The scanning parameters were as follows: axial T1WI(TR/TE, 1750 ms/24 ms; matrix size, 256 × 256; FOV,24 × 24 cm; number of excitations (NEX), 1; slice thickness, 5 mm; and gap, 1.5 mm),axial T2WI(TR/TE, 4247 ms/93 ms; matrix size, 512 × 512; FOV, 24 × 24 cm; NEX, 1; slice thickness, 5 mm; and gap, 1.5 mm), sagittal T2WI (TR/TE, 4338 ms/96 ms; matrix size,384 × 384; FOV, 24 × 24 cm; NEX, 2; slice thickness, 5 mm; and gap, 1.0 mm), and axial FLAIR (TR/TE, 8000 ms/165 ms; matrix size, 256 × 256; FOV, 24 × 24 cm; NEX, 1; slice thickness, 5 mm; and gap, 1.5 mm). Finally, a contrast-enhanced T1-weighted spin-echo sequence was acquired in the transverse, sagittal, and coronal planes after intravenous administration of 0.1 mmol/kg gadodiamide (Omniscan; GE Healthcare, Co., Cork, Ireland).
Segmentation of the volume of interest(VOI)
The research pipeline, including image preprocessing, feature extraction, feature selection and radiomics model building is depicted in Fig. 2.Two neuroradiologists (L.F.Y., with 12 years of experience and Y.Z.S., with 10 years of experiencein neuro-oncology imaging) independently reviewed all images. A third senior neuroradiologist (G.B.C., with 25 years of experience in brain tumor imaging) re-examined the images and determined the finalclassificationwhen inconsistencies existed between the two neuroradiologists. In assessing whether the lesion progressed after complete resection, the preoperative image features of the tumor would affect the results. Thus, the preoperative image features of the tumor were also observed and characterized based on the criteria outlined in Additional file 1: Table S1.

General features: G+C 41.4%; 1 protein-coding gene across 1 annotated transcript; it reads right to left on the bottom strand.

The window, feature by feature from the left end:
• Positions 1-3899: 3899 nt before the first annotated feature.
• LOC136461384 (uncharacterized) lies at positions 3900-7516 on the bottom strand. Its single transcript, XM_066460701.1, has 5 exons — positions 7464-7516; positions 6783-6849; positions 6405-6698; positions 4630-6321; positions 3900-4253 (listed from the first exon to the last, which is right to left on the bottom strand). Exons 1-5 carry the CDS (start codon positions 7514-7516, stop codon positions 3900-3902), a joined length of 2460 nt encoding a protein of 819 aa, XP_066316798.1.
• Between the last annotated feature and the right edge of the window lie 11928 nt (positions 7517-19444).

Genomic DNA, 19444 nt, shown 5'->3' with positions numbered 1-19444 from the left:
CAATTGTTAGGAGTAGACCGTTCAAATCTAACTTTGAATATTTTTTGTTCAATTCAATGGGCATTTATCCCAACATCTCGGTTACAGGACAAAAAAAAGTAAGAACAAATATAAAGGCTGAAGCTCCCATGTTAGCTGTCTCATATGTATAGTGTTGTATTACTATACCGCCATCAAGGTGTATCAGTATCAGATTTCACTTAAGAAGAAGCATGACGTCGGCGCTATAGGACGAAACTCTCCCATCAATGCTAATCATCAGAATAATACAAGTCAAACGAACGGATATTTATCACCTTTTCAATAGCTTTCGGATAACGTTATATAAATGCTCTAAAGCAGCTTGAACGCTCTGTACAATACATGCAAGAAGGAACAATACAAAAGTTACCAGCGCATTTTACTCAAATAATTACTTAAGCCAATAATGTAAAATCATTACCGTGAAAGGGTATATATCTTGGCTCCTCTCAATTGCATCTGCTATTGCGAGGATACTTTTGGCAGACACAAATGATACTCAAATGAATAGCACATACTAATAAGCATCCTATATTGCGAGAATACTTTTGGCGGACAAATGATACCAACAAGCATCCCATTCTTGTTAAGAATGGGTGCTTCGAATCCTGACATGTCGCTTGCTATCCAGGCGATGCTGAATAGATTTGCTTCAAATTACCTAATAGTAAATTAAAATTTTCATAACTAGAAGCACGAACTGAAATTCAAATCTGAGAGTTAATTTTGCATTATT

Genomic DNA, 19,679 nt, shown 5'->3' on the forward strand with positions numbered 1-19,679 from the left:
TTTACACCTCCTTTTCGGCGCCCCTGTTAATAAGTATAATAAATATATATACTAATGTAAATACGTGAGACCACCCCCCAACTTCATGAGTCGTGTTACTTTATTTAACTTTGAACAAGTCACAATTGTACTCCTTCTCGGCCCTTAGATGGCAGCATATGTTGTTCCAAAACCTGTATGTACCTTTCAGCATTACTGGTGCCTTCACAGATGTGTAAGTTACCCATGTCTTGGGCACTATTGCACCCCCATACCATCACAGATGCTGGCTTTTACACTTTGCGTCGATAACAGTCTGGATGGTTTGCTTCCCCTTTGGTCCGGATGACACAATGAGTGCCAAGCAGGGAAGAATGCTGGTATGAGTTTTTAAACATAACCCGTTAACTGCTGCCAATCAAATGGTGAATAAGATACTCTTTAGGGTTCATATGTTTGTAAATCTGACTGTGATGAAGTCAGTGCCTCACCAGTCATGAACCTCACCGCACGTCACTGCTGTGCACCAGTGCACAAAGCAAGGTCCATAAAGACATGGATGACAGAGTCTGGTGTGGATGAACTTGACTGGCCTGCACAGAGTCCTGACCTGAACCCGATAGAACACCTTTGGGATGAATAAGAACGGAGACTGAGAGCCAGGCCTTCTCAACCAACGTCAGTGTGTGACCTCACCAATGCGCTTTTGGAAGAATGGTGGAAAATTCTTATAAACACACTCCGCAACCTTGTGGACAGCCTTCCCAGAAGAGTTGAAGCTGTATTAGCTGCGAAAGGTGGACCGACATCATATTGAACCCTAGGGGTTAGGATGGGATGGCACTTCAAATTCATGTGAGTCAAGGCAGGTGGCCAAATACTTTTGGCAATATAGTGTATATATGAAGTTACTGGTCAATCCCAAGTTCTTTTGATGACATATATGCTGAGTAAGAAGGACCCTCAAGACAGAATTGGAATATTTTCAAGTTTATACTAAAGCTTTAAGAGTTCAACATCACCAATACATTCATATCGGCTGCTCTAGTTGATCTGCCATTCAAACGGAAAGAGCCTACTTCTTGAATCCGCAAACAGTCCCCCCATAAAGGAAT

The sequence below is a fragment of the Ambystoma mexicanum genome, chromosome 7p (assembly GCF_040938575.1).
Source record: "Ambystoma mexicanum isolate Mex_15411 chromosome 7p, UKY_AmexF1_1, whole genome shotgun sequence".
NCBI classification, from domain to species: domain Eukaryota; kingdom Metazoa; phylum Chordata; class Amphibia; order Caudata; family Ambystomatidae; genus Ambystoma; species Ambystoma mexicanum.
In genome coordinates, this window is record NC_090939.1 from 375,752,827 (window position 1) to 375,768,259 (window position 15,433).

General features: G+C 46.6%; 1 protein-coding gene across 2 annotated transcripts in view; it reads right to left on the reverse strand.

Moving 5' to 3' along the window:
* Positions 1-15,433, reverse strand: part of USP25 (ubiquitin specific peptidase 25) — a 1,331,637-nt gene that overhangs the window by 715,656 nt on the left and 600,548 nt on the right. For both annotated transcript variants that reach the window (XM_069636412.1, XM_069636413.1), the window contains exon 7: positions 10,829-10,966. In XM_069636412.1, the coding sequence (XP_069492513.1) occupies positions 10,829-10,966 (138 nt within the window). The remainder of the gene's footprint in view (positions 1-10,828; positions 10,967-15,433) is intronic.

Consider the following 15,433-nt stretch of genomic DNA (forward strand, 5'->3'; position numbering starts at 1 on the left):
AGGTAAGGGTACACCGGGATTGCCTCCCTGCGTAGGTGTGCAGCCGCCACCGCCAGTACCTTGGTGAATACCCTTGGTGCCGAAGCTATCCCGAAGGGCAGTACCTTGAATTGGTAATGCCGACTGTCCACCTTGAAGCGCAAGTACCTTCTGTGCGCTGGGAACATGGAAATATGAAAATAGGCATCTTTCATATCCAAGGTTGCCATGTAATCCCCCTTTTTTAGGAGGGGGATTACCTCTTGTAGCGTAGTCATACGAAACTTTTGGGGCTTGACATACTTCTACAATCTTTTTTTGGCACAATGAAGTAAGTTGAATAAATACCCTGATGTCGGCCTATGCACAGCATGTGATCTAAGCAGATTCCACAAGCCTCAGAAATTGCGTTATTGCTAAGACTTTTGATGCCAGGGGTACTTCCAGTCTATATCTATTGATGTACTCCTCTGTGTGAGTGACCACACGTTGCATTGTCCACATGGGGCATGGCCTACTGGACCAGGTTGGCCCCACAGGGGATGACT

The VOIs were semi-automatically segmented by the two neuroradiologists(L.F.Y. and Y.Z.S.)using ITK-SNAP (version 3.6, http://www.itk-snap.org). The VOIs covering the enhanced lesion were drawn slice by slice on T1CE, avoiding the regions of macroscopicnecrosis, cystic, edema and non-tumor macrovessels, at the second follow-up MR imaging within 2 months after standard treatment .
A series of texture featureswere involved in this study, including 42 histogram features, 11 Gy level size zone matrix (GLSZM) texture features, 10 Haralick features, 144 Gy level co-occurrence matrix (GLCM) texture features and 180 run-length matrix (RLM) texture features of the original images. The after 25 times Gabor and Haarwavelettransforming. Then, a total of 9675 features were extracted from the T1CE images using Analysis-Kinetics (A.K., GE Healthcare) software.The aforementioned features were used here because they were found to be relevant for distinguishing glioma grades in our previous study.